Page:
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Psychotic.Pink
11-01-2012, 09:24 AM
I'm having trouble finding resources to learn how a blimp works. In a scene in my story, a blimp gets shot at that doesn't immediately go down (giving enough time for evacuations to happen/fixing it). The main characters don't know much about what's going on, but I need to learn a little bit about the mechanics so I can accurately go about portraying this in the story if it's possible. Another tidbit, the main character's are evacuated fairly quickly, due to their positions in the story.

Most of the stuff I'm finding has to do with Goodyear.

BDSEmpire
11-01-2012, 11:03 AM
Here is a basic overview: http://science.howstuffworks.com/transport/flight/modern/blimp4.htm

The short version is - you fill a big bag with a gas that's lighter than air. Once you have enough volume of lighter-than-air gas it will start lifting up your basket or whatever you have slung underneath.

Here is a company making a go at creating a fleet of heavy lifting airships: http://www.howstuffworks.com/cargolifter.htm/printable

If you shoot the gas bag, you'll put a hole in the fabric and it will start leaking gas. The more gas that leaks, the faster the whole zeppelin will sink down to the ground. The fabric is pretty tough stuff so a simple pistol won't do much of anything, you'll need to tear big holes to really affect the lift of a full-size airship.

TheIT
11-01-2012, 11:50 AM
Try searching resources for "airship" as well as blimp. A friend of mine did a panel for a steampunk convention on the science of airships. There was a reference book about it published this year.

Bufty
11-01-2012, 06:01 PM
I always regarded a blimp as a tethered and unmanned hovering deterrent for aircraft/bombers.

King Neptune
11-01-2012, 06:07 PM
Assuming that the blimp is filled with Helium and has many cells in it, rather than just being a single huge bag, then it will not go down from a single shot. Reasonalby modern lighter than air craft are very difficult to make crash. If youn want something that will crash, then make an old-fashioned blimp with one huge bag filled with hydrogen. Even then it will take quite some time for it to empty from a single hole.

veinglory
11-01-2012, 07:15 PM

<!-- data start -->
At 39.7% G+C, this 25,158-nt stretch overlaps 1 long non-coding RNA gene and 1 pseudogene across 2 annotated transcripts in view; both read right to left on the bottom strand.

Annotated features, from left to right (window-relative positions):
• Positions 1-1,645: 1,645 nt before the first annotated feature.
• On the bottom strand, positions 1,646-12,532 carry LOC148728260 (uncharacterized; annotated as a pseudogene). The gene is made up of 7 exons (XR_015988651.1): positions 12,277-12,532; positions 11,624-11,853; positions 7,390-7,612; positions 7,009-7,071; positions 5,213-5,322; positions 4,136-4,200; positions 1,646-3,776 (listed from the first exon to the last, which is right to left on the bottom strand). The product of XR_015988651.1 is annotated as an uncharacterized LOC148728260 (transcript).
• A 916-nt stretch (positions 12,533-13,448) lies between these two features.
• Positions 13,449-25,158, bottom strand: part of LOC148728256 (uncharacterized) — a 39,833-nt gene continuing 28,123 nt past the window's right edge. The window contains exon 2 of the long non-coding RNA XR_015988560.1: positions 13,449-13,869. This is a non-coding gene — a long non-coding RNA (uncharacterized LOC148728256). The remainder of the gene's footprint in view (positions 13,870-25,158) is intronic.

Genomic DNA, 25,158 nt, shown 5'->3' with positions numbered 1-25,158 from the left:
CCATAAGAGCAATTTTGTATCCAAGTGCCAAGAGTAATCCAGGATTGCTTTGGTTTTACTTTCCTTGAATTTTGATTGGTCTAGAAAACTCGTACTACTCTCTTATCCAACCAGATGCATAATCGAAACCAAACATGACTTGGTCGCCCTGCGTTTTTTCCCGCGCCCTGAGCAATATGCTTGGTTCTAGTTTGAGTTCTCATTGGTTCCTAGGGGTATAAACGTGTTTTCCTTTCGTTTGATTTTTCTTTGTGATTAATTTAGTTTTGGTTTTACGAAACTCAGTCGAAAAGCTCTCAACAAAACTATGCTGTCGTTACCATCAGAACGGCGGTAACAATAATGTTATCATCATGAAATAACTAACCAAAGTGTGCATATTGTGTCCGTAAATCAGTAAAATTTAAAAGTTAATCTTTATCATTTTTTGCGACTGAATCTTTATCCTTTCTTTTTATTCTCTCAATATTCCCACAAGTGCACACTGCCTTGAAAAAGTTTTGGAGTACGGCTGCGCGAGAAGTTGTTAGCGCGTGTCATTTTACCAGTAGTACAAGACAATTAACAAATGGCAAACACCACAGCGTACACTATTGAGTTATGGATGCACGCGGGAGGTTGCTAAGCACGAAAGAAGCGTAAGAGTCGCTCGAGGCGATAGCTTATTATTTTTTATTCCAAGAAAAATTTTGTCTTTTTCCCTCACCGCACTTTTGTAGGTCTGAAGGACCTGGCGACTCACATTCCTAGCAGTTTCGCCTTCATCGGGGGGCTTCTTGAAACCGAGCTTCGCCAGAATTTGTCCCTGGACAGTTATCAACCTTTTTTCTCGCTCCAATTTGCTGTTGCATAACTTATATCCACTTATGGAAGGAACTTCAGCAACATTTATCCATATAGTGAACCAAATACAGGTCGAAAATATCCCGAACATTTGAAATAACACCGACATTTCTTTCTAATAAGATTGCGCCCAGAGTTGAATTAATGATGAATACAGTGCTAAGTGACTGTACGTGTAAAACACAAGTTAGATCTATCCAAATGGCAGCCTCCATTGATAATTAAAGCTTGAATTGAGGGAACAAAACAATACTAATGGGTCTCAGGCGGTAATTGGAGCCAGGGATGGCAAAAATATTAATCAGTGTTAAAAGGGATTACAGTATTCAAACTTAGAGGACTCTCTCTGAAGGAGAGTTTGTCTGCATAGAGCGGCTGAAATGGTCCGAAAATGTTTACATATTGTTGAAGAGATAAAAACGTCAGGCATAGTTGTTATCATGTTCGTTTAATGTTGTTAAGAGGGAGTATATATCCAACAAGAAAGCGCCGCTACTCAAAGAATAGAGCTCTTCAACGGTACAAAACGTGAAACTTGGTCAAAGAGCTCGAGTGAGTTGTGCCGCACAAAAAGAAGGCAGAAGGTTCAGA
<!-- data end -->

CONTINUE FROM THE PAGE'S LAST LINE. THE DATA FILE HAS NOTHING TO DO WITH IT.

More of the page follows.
First you would need to decide what kind of blimp this is. There are good reference books but they don't apply to a generic design.

Michael Davis
11-02-2012, 12:08 AM
You need to have the character shoot at the center of mass so the bullet passes through multiple storage bags. Shoot at the top of bottom with a couple runs and unlikely you'll bring it down. Also have him use a tact rifle like an AR 15 semi automatic (Bushmaster is a nice brand). You can strafe down the center beam 10 to 15 shots and probably bring it down. Remember modern blimps use Helium (inert) vs Hydrogen (flammable) like the old ones so don't expect an explosion.

Dave Hardy
11-02-2012, 12:33 AM
I always regarded a blimp as a tethered and unmanned hovering deterrent for aircraft/bombers.

Blimps can be powered dirigibles too. They just lack the skeleton that goes inside a zeppelin so they are smaller. The blimp has a single gasbag, while the zeppelin has gas cells. You can climb around inside on the skeleton and even walk on top of the zep.

Drachen Jager
11-02-2012, 12:53 AM
It's easy to remember which is which. The blimp got its name when an RAF officer slapped the side of one. He thought the sound it made was 'blimp'.

So now you know.

I guess it's no stranger than how armoured tanks got their name, or how people came to believe carrots were especially good for your eyesight.

Rufus Coppertop
11-07-2012, 08:02 PM
Blimps can be powered dirigibles too. They just lack the skeleton that goes inside a zeppelin so they are smaller. The blimp has a single gasbag, while the zeppelin has gas cells. You can climb around inside on the skeleton and even walk on top of the zep.
If they lack the skeleton then they are not dirigibles.

The very essence of a dirigible is that it has a skeleton.

Dave Hardy
11-07-2012, 08:18 PM
If they lack the skeleton then they are not dirigibles.

The very essence of a dirigible is that it has a skeleton.

I don't think so, dirigible derives from Latin, dirigere, to direct, steer, thus a lighter-than-air craft that can be controlled (as opposed to a drifting balloon). That's pretty much the definition I always find.

Interesting factoid, there's now a market for RC blimps. You can use an RC blimp for situations where you need slow movement and lots of hover time. Doing surveys on the outside of tall buildings, for example. They are cheaper than helicopters. A few years back I watched one doing fly-bys of the Texas Capitol, quite a sight.

Rufus Coppertop
11-08-2012, 03:18 PM
You know, I just had to check that because I've always been 100% sure that dirigible means "having a skeleton".

But...you're absolutely correct.

Trebor1415
11-08-2012, 04:27 PM
How are they going to evacuate the blimp? I'm not aware of any current process for evacuating say, the Goodyear blimp, during flight.

My understanding is that in an emergency the procedure would be to attempt a safe landing and then evacuate.

Trebor1415
11-08-2012, 04:31 PM
Here's some links that may help. Note that the Goodyear blimp is limited to 6 passengers. The first link is a report of a Goodyear blimp fire and crash in Germany that took the life of the pilot.

http://www.airships.net/blog/goodyear-blimp-crash-germany

http://www.goodyearblimp.com/cfmx/web/blimp/passengers/

http://www.airshipventures.com/fly-with-us/pilot-experience